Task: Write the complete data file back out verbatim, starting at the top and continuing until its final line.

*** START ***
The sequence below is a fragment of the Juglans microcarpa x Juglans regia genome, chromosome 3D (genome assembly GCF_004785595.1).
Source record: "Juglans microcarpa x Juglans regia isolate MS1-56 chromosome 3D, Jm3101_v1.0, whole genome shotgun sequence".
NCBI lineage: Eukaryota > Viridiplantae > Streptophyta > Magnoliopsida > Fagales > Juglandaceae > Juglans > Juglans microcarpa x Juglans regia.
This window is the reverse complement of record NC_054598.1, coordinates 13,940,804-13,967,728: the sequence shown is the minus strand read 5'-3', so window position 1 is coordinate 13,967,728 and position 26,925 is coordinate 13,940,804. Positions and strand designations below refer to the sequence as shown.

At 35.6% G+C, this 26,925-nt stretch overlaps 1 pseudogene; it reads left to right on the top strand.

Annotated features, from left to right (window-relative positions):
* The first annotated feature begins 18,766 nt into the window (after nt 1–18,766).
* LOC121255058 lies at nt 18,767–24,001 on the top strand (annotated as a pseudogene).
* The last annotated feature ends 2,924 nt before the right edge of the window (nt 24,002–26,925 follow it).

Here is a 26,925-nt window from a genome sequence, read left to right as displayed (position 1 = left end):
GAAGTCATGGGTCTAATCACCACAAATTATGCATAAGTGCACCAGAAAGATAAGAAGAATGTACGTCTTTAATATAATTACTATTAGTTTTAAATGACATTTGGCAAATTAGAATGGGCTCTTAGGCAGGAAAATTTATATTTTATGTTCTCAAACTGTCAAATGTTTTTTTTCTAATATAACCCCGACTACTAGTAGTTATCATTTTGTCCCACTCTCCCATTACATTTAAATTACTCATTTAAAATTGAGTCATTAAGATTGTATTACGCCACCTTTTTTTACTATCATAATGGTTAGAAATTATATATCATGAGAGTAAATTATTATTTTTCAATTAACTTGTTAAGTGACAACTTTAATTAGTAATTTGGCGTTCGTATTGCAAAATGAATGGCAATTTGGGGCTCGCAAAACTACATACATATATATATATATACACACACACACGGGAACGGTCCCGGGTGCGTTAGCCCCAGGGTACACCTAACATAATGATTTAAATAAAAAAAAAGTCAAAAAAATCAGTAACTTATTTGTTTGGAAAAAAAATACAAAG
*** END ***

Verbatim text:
The sequence below is a fragment of the Juglans microcarpa x Juglans regia genome, chromosome 3D (genome assembly GCF_004785595.1).
Source record: "Juglans microcarpa x Juglans regia isolate MS1-56 chromosome 3D, Jm3101_v1.0, whole genome shotgun sequence".
NCBI lineage: Eukaryota > Viridiplantae > Streptophyta > Magnoliopsida > Fagales > Juglandaceae > Juglans > Juglans microcarpa x Juglans regia.
This window is the reverse complement of record NC_054598.1, coordinates 13,940,804-13,967,728: the sequence shown is the minus strand read 5'-3', so window position 1 is coordinate 13,967,728 and position 26,925 is coordinate 13,940,804. Positions and strand designations below refer to the sequence as shown.

At 35.6% G+C, this 26,925-nt stretch overlaps 1 pseudogene; it reads left to right on the top strand.

Annotated features, from left to right (window-relative positions):
* The first annotated feature begins 18,766 nt into the window (after nt 1–18,766).
* LOC121255058 lies at nt 18,767–24,001 on the top strand (annotated as a pseudogene).
* The last annotated feature ends 2,924 nt before the right edge of the window (nt 24,002–26,925 follow it).

Here is a 26,925-nt window from a genome sequence, read left to right as displayed (position 1 = left end):
GAAGTCATGGGTCTAATCACCACAAATTATGCATAAGTGCACCAGAAAGATAAGAAGAATGTACGTCTTTAATATAATTACTATTAGTTTTAAATGACATTTGGCAAATTAGAATGGGCTCTTAGGCAGGAAAATTTATATTTTATGTTCTCAAACTGTCAAATGTTTTTTTTCTAATATAACCCCGACTACTAGTAGTTATCATTTTGTCCCACTCTCCCATTACATTTAAATTACTCATTTAAAATTGAGTCATTAAGATTGTATTACGCCACCTTTTTTTACTATCATAATGGTTAGAAATTATATATCATGAGAGTAAATTATTATTTTTCAATTAACTTGTTAAGTGACAACTTTAATTAGTAATTTGGCGTTCGTATTGCAAAATGAATGGCAATTTGGGGCTCGCAAAACTACATACATATATATATATATACACACACACACGGGAACGGTCCCGGGTGCGTTAGCCCCAGGGTACACCTAACATAATGATTTAAATAAAAAAAAAGTCAAAAAAATCAGTAACTTATTTGTTTGGAAAAAAAATACAAAG